Archive for January 18th, 2015

Microsoft VS. Gillette

by lizard

I haven’t packed up the computer yet, and I haven’t told Qwest Bresnan Optimum adios yet, so I’m going to write a quick post about the most improbable comeback win I’ve ever seen in my time watching NFL football.

The Seattle Seahawks played the worst first half they’ve played all year. Wilson, the QB with a stellar QB rating, made easy mistakes and had every tipped pass go against him, flatlining his numbers. Lynch ran in fits and starts and nothing gelled. My son was in tears.

It’s been strange to have taken a righteous stand against the NFL, only to become a raging hypocrite by allowing my son to watch a sport he’s borderline fanatical about. The way he assimilates information, especially when it comes to the minutiae of the sport, is something to behold.

I think it was the drive that stalled with a false start, then worsened with a big sack. 2nd and 31 yards to go, and somehow the Seahawks clawed their way back.

A faked field goal, an on-sides kick, a broken play for a two-point conversion. And a touchdown to end the game in overtime. Goddamn!

Though my vocal chords are seriously strained, and my 6 year old saw a game that will register as lore in the NFL canon, I wouldn’t feel right if this post ended sans criticism. For that, Rob Kailey has a post worth reading about why he’s Tired Of The NFL. From the link:

Injuries are becoming alarmingly influential. One of the many points of the original movie “Rollerball” was that injuries are acceptable, and in fact a neccessary part of the game. That was crap then and it’s crap now. We’ve seen too many teams go down in the playoffs due to missing and injured personnel. 3 quarterbacks this weekend played with significant injuries, Manning, Romo and Rodgers. All are scary-tuff, but Rodgers will get the accolades because he won his game. I don’t watch Nascar because I don’t like car wrecks. I don’t like injuries in the NFL either, and I don’t celebrate players playing through them. I blame the league, and resolve even more certainly that the game exists on borrowed time.

Richard Sherman seemed to semi-seriously injure his left arm near the end of the game, but he kept playing. Rodgers rolled his ankle, and on a different play gimped to the sideline, basically doing what he could to hang in there against a team that didn’t get the memo that playing horribly, especially with turnovers, usually loses the big game.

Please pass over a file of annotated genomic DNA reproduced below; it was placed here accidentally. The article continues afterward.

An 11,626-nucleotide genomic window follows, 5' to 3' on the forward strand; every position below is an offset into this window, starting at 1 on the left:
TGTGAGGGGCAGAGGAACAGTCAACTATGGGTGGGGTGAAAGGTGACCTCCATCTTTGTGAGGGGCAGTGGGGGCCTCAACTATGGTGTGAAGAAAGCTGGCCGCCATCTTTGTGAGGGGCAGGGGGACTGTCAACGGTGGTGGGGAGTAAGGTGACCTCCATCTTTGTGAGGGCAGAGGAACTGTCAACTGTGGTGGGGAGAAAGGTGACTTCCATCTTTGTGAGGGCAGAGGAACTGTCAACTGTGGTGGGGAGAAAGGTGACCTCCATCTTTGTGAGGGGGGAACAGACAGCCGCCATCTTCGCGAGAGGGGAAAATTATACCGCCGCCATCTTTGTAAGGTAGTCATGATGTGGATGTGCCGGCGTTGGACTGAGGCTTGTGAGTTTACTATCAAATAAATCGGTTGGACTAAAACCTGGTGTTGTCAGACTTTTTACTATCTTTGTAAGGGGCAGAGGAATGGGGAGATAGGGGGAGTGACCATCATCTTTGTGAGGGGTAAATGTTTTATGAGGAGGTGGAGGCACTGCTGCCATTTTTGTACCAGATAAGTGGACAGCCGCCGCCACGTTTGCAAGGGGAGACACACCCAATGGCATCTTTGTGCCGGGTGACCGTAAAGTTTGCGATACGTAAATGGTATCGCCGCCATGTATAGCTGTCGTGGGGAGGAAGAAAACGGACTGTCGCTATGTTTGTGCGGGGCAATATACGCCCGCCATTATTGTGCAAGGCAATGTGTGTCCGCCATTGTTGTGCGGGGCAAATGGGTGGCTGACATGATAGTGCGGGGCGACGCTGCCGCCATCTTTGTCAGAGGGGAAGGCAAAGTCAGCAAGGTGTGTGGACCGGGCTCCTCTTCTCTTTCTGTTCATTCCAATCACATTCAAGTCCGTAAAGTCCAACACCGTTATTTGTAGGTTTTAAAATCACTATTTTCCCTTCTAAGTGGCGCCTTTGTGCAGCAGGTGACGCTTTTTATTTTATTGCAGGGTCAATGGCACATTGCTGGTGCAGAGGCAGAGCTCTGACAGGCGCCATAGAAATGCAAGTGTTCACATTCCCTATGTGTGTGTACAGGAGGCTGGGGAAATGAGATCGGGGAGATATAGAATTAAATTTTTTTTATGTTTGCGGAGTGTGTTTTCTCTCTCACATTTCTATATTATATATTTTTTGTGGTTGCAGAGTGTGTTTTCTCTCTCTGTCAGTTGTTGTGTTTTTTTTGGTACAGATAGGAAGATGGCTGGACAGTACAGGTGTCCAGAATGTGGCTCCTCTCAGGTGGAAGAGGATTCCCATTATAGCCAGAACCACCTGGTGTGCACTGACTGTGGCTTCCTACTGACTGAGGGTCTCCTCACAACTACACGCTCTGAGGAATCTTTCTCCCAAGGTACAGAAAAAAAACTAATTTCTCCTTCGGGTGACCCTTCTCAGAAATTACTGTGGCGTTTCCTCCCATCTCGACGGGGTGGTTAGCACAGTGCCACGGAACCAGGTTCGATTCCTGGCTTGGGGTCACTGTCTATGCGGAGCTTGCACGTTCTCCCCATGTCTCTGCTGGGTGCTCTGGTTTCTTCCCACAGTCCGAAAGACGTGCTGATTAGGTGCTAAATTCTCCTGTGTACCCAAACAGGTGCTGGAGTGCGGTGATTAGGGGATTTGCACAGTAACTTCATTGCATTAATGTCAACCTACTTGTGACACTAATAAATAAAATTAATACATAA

Now the Seahawks are facing the Patriots, driven by the gray-hooded Bill-Bell conniving over another trophy for New England. Really, it’s a delicious narrative: the dominant dynasty of the East fighting for superiority over the Paul Allen upstart asserting the relevance of the Pacific Northwest.

And us fans are the willings dupes of the whole charade.

I won’t tell my kid that, obviously. In fact it’s hard to tell him anything when my voice is shot from screaming at the craziest comeback in a championship game I think anyone breathing has ever seen.

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by lizard

I may take issue with other bloggers from time to time, but that won’t stop me from celebrating a great post when I read one, and Don at Intelligent Discontent continues writing excellent media criticism as we watch journalistic standards steadily declining.

The post is titled Fat Shaming and Rumor Mill Reporting in the Missoulian. Go read it. Don does a superb job excoriating the paper and its reporter for using one source, an attorney who complained about changes to the city’s health plan on social media, to construct a hit-piece against the Mayor for being overweight.

Here is the gist of Don’t criticism:

Online gossip is simply insufficient to justify the story, unless the Missoulian plans to start making speculation on social media a legitimate source for its reporting. Even a brief look at the Society of Professional Journalists Code of Ethics suggests this story should not have been run as it violates standards for sourcing, responsibility, and pandering. And it sets an incredibly dangerous precedent: just who gets to use the Missoulian to air their personal grievances and speculation about public figures? Just attorneys in the town? Anyone with a Twitter account? Or just people who love the reporting?

There was another story the Missoulian ran recently with a questionable source. It was too close to home for me to write about, but it made me realize how low the Missoulian is willing to go to stoke controversy for clicks.

And when the reporting is this awful, media critics like Don will take the bait and draw attention to it, creating more clicks. I think it’s important to track the decline of corporate papers like the Missoulian, but we should realize we are actually helping to create more traffic for a paper willing to throw ethics and standards out the window.




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